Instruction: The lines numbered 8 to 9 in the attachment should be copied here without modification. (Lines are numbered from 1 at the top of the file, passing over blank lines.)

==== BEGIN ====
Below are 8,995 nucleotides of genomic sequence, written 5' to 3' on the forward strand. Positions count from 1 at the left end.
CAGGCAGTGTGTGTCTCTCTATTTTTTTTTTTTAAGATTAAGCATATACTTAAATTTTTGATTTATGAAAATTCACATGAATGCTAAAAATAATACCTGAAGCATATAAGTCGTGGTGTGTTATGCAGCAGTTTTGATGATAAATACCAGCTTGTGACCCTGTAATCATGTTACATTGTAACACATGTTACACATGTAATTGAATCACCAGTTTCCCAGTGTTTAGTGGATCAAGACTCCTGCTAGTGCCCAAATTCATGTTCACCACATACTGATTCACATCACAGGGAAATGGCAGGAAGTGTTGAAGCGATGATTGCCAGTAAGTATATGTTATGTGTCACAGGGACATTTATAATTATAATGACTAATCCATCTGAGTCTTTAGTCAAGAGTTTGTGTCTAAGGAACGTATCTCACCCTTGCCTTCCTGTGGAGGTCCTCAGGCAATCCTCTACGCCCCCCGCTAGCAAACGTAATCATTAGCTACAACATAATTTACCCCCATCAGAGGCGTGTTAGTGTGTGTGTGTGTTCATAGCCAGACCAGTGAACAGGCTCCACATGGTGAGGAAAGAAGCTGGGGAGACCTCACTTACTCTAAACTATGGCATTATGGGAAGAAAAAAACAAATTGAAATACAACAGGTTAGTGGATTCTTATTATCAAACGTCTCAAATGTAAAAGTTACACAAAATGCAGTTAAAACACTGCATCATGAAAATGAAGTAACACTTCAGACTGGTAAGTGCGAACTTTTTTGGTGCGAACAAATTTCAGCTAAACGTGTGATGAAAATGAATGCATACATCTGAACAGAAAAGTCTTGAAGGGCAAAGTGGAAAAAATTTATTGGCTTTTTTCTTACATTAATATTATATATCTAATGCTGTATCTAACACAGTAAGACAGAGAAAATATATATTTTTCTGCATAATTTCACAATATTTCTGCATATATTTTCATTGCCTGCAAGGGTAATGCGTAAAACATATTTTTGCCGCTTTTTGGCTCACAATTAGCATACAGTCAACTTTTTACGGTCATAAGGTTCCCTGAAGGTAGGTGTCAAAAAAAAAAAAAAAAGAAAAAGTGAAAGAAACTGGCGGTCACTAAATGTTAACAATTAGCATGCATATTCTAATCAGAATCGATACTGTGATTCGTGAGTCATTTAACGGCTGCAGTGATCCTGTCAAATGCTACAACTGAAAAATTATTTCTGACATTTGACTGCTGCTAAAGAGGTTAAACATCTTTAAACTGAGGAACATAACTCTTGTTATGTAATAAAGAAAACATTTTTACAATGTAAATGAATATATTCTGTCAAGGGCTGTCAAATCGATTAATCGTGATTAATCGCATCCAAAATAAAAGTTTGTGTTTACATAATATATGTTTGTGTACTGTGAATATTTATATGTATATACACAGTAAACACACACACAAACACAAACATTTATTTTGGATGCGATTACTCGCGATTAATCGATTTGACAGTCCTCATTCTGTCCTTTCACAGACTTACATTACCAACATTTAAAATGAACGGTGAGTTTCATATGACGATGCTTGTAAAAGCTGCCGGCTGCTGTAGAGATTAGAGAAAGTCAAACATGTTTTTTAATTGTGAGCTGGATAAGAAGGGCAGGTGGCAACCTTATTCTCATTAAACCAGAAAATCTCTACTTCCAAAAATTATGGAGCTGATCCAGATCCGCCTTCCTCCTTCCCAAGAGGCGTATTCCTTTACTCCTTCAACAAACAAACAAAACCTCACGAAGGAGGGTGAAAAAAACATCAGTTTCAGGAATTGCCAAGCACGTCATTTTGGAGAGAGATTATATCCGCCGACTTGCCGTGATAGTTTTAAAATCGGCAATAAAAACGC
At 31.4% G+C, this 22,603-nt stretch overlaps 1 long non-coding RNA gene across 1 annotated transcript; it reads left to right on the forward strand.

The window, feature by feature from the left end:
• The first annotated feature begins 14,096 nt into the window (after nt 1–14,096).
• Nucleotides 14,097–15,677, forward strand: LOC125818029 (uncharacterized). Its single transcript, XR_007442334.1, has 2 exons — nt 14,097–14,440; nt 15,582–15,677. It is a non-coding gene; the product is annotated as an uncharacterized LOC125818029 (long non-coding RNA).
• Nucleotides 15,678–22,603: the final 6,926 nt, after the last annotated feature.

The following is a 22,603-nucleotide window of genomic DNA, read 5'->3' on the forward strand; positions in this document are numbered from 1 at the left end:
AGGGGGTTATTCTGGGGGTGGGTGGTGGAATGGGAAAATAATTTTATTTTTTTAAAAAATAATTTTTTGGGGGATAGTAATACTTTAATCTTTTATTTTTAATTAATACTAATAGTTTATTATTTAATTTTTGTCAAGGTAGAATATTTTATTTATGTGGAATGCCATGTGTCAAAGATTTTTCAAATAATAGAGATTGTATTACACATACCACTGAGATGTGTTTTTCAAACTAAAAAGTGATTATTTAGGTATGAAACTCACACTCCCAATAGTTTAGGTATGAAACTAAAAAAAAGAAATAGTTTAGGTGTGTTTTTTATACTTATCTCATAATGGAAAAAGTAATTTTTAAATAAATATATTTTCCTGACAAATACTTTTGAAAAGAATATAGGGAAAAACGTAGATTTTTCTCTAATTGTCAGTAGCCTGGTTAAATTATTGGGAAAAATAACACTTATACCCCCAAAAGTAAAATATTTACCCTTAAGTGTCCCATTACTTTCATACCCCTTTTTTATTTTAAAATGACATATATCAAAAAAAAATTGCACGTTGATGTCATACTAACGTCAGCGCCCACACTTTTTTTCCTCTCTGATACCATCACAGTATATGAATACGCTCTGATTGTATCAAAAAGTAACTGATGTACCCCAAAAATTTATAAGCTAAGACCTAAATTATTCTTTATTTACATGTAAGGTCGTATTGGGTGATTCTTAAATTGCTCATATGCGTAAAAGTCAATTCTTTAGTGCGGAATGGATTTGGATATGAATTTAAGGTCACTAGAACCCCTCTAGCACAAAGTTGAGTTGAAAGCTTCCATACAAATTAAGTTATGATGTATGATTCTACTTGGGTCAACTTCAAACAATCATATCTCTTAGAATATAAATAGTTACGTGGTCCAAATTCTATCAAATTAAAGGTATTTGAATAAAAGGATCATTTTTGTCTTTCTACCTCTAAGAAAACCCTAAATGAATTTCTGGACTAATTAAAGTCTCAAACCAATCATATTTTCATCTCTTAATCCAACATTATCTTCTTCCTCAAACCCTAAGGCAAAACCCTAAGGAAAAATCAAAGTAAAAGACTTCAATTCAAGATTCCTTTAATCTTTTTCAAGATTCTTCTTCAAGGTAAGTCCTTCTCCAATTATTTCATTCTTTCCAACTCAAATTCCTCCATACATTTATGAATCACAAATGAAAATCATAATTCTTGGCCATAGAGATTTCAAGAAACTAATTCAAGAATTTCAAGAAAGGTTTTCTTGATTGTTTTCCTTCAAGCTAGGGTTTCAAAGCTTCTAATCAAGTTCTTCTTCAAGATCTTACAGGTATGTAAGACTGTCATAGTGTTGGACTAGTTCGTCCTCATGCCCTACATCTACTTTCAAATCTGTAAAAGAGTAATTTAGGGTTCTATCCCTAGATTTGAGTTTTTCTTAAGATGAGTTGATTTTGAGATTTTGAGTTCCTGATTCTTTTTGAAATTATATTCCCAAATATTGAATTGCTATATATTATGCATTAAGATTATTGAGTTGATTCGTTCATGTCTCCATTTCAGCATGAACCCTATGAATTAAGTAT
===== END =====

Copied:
The following is a 22,603-nucleotide window of genomic DNA, read 5'->3' on the forward strand; positions in this document are numbered from 1 at the left end:
AGGGGGTTATTCTGGGGGTGGGTGGTGGAATGGGAAAATAATTTTATTTTTTTAAAAAATAATTTTTTGGGGGATAGTAATACTTTAATCTTTTATTTTTAATTAATACTAATAGTTTATTATTTAATTTTTGTCAAGGTAGAATATTTTATTTATGTGGAATGCCATGTGTCAAAGATTTTTCAAATAATAGAGATTGTATTACACATACCACTGAGATGTGTTTTTCAAACTAAAAAGTGATTATTTAGGTATGAAACTCACACTCCCAATAGTTTAGGTATGAAACTAAAAAAAAGAAATAGTTTAGGTGTGTTTTTTATACTTATCTCATAATGGAAAAAGTAATTTTTAAATAAATATATTTTCCTGACAAATACTTTTGAAAAGAATATAGGGAAAAACGTAGATTTTTCTCTAATTGTCAGTAGCCTGGTTAAATTATTGGGAAAAATAACACTTATACCCCCAAAAGTAAAATATTTACCCTTAAGTGTCCCATTACTTTCATACCCCTTTTTTATTTTAAAATGACATATATCAAAAAAAAATTGCACGTTGATGTCATACTAACGTCAGCGCCCACACTTTTTTTCCTCTCTGATACCATCACAGTATATGAATACGCTCTGATTGTATCAAAAAGTAACTGATGTACCCCAAAAATTTATAAGCTAAGACCTAAATTATTCTTTATTTACATGTAAGGTCGTATTGGGTGATTCTTAAATTGCTCATATGCGTAAAAGTCAATTCTTTAGTGCGGAATGGATTTGGATATGAATTTAAGGTCACTAGAACCCCTCTAGCACAAAGTTGAGTTGAAAGCTTCCATACAAATTAAGTTATGATGTATGATTCTACTTGGGTCAACTTCAAACAATCATATCTCTTAGAATATAAATAGTTACGTGGTCCAAATTCTATCAAATTAAAGGTATTTGAATAAAAGGATCATTTTTGTCTTTCTACCTCTAAGAAAACCCTAAATGAATTTCTGGACTAATTAAAGTCTCAAACCAATCATATTTTCATCTCTTAATCCAACATTATCTTCTTCCTCAAACCCTAAGGCAAAACCCTAAGGAAAAATCAAAGTAAAAGACTTCAATTCAAGATTCCTTTAATCTTTTTCAAGATTCTTCTTCAAGGTAAGTCCTTCTCCAATTATTTCATTCTTTCCAACTCAAATTCCTCCATACATTTATGAATCACAAATGAAAATCATAATTCTTGGCCATAGAGATTTCAAGAAACTAATTCAAGAATTTCAAGAAAGGTTTTCTTGATTGTTTTCCTTCAAGCTAGGGTTTCAAAGCTTCTAATCAAGTTCTTCTTCAAGATCTTACAGGTATGTAAGACTGTCATAGTGTTGGACTAGTTCGTCCTCATGCCCTACATCTACTTTCAAATCTGTAAAAGAGTAATTTAGGGTTCTATCCCTAGATTTGAGTTTTTCTTAAGATGAGTTGATTTTGAGATTTTGAGTTCCTGATTCTTTTTGAAATTATATTCCCAAATATTGAATTGCTATATATTATGCATTAAGATTATTGAGTTGATTCGTTCATGTCTCCATTTCAGCATGAACCCTATGAATTAAGTAT